How to Short a Stock

By Hrishikesh Menon. Edited by Arjun Chandrasekar.

Overview

Short selling a stock is the opposite of buying a stock. It is when you borrow shares of a certain stock from a broker with the prediction that the stock will go down. Once it is down, you are expected to buy back those shares at a lower price and the difference between the entry price and exit price is the profit.

What is Short Selling AKA ‘Shorting’?

Like stated above, short selling is when you borrow shares of a certain stock from a broker with the prediction that the stock will drop. For example: John predicts that stock ABC will go down from $100 to about $90. John puts in a short position of 10 shares at $100 and just as he predicted the price dropped to $90 and John bought back the 10 shares he shorted leaving him with a $100 profit. 

Margin Accounts

Since short selling is done through a broker, unlike buying a stock, shorting cannot be done through a regular cash account. The trader must apply for a margin account if they want to be able to short stocks. A margin account is where the principal amount for trading is the trader’s cash plus some borrowed cash from their broker. Shorting can only be done using the cash borrowed from the broker. The broker will require the trader to uphold a certain amount of funds in their margin account. For example: John applies for a margin account, puts in $15,000 and borrows $10,000 from his broker. As a guarantee for the borrowed cash, the broker will require John to keep the account value at or above $25,000. If John makes a bad trade and the value drops below the required amount, John will receive a margin call. A margin call indicates to the trader that the account value has decreased below the required amount and the trader must either deposit more cash into the account or sell off assets held in the account.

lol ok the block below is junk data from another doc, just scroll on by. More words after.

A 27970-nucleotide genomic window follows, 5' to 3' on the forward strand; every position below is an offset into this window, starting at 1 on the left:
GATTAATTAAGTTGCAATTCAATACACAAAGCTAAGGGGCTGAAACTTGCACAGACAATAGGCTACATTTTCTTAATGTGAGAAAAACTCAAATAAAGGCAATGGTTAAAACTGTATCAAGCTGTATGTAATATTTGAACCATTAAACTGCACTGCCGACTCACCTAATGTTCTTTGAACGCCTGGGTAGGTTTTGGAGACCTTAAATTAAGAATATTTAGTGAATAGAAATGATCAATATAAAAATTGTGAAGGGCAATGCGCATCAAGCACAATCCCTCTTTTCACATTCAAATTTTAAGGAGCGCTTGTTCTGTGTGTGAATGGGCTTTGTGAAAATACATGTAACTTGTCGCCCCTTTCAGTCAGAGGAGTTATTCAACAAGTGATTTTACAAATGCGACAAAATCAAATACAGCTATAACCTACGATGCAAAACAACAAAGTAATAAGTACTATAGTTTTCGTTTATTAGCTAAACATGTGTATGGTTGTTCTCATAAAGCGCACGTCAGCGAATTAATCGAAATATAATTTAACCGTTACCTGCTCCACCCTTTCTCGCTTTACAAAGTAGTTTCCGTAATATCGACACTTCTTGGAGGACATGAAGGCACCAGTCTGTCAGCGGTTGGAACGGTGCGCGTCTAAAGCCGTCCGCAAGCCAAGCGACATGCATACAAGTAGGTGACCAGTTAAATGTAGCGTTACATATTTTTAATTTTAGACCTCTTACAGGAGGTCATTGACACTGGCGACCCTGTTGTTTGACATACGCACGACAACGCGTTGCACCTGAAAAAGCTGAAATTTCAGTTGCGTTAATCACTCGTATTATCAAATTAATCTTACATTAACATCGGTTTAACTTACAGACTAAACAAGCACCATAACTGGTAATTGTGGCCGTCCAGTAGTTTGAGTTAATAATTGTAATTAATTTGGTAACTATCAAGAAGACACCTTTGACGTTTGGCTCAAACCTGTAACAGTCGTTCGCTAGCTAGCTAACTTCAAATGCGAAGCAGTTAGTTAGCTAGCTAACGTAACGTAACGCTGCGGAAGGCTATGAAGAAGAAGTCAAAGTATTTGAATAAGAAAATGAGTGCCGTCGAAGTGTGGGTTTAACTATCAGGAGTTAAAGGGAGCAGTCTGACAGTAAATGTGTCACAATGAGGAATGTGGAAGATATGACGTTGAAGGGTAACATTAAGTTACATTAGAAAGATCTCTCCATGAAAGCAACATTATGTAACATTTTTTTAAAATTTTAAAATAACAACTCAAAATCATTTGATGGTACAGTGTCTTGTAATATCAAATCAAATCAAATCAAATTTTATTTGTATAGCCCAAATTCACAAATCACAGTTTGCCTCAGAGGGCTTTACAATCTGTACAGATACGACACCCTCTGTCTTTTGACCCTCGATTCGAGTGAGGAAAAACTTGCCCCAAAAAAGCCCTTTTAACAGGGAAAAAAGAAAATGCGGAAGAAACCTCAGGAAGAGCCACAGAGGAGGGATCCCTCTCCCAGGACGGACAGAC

Days to Cover

Days to cover is an indicator of the short interest in a company. Short interest is simply the metric which calculates the shorting volume of a stock. Days to cover measures the amount of expected days in which a trader should close out a short position on the underlying stock. Higher number of days to cover indicates a more bearish opinion of traders on the underlying stock and lower number of days to cover indicates a more bullish opinion. 

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